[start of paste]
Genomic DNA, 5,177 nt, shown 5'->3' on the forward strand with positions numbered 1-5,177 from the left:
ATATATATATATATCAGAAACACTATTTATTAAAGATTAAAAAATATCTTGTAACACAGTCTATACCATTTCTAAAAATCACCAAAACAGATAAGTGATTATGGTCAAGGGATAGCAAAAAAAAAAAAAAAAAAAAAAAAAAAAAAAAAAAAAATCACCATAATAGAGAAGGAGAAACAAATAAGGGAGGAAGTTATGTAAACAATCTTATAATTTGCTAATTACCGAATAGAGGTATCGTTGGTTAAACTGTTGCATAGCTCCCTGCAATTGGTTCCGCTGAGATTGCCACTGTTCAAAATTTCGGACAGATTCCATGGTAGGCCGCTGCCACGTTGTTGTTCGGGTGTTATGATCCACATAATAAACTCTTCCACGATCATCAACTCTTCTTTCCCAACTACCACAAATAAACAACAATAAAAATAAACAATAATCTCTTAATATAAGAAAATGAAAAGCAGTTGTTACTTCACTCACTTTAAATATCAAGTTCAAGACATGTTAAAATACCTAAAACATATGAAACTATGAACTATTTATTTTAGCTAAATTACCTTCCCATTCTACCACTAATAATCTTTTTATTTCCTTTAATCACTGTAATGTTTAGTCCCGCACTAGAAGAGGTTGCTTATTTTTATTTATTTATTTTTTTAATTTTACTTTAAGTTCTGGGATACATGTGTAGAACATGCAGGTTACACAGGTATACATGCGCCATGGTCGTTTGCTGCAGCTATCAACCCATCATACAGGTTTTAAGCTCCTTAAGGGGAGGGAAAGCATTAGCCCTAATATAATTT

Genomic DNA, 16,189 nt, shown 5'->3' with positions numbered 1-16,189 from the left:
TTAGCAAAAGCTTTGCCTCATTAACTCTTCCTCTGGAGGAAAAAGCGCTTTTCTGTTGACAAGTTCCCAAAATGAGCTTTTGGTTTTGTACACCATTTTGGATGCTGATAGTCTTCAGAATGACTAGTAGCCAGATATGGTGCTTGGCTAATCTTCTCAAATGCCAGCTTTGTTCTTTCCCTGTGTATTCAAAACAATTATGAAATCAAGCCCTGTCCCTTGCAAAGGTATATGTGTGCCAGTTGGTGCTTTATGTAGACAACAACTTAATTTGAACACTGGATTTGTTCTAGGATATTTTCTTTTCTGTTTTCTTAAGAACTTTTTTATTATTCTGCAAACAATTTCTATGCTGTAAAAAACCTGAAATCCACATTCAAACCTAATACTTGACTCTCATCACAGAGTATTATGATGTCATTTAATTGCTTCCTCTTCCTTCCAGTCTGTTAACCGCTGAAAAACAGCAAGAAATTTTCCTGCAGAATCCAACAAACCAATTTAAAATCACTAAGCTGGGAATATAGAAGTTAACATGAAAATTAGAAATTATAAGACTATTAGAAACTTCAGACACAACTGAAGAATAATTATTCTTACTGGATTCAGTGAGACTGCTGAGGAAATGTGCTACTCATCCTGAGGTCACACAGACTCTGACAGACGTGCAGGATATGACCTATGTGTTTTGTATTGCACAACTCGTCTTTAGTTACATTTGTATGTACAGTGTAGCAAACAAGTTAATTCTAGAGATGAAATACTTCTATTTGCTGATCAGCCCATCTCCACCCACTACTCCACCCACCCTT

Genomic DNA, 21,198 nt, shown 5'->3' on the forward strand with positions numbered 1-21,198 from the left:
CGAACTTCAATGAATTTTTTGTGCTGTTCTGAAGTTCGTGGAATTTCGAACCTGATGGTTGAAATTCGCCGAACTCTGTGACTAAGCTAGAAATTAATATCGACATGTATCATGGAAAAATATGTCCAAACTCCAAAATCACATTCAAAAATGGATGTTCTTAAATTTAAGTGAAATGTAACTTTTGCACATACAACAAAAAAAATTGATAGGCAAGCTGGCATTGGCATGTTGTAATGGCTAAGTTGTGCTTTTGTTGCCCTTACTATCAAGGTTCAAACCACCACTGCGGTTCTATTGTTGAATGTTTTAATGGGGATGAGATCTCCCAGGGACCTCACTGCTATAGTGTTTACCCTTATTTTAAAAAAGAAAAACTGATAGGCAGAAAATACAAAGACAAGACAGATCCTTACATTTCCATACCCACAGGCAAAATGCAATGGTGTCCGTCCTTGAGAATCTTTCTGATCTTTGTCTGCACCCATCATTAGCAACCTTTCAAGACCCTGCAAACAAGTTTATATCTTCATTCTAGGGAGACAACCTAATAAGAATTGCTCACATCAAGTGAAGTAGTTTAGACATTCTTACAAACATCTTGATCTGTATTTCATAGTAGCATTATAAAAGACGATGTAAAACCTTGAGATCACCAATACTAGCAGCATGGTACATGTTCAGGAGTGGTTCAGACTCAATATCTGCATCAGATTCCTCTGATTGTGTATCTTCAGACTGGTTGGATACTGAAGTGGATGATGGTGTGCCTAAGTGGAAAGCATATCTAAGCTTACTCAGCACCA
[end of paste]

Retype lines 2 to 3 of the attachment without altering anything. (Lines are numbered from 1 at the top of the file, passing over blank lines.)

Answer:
ATATATATATATATCAGAAACACTATTTATTAAAGATTAAAAAATATCTTGTAACACAGTCTATACCATTTCTAAAAATCACCAAAACAGATAAGTGATTATGGTCAAGGGATAGCAAAAAAAAAAAAAAAAAAAAAAAAAAAAAAAAAAAAAATCACCATAATAGAGAAGGAGAAACAAATAAGGGAGGAAGTTATGTAAACAATCTTATAATTTGCTAATTACCGAATAGAGGTATCGTTGGTTAAACTGTTGCATAGCTCCCTGCAATTGGTTCCGCTGAGATTGCCACTGTTCAAAATTTCGGACAGATTCCATGGTAGGCCGCTGCCACGTTGTTGTTCGGGTGTTATGATCCACATAATAAACTCTTCCACGATCATCAACTCTTCTTTCCCAACTACCACAAATAAACAACAATAAAAATAAACAATAATCTCTTAATATAAGAAAATGAAAAGCAGTTGTTACTTCACTCACTTTAAATATCAAGTTCAAGACATGTTAAAATACCTAAAACATATGAAACTATGAACTATTTATTTTAGCTAAATTACCTTCCCATTCTACCACTAATAATCTTTTTATTTCCTTTAATCACTGTAATGTTTAGTCCCGCACTAGAAGAGGTTGCTTATTTTTATTTATTTATTTTTTTAATTTTACTTTAAGTTCTGGGATACATGTGTAGAACATGCAGGTTACACAGGTATACATGCGCCATGGTCGTTTGCTGCAGCTATCAACCCATCATACAGGTTTTAAGCTCCTTAAGGGGAGGGAAAGCATTAGCCCTAATATAATTT

Genomic DNA, 16,189 nt, shown 5'->3' with positions numbered 1-16,189 from the left: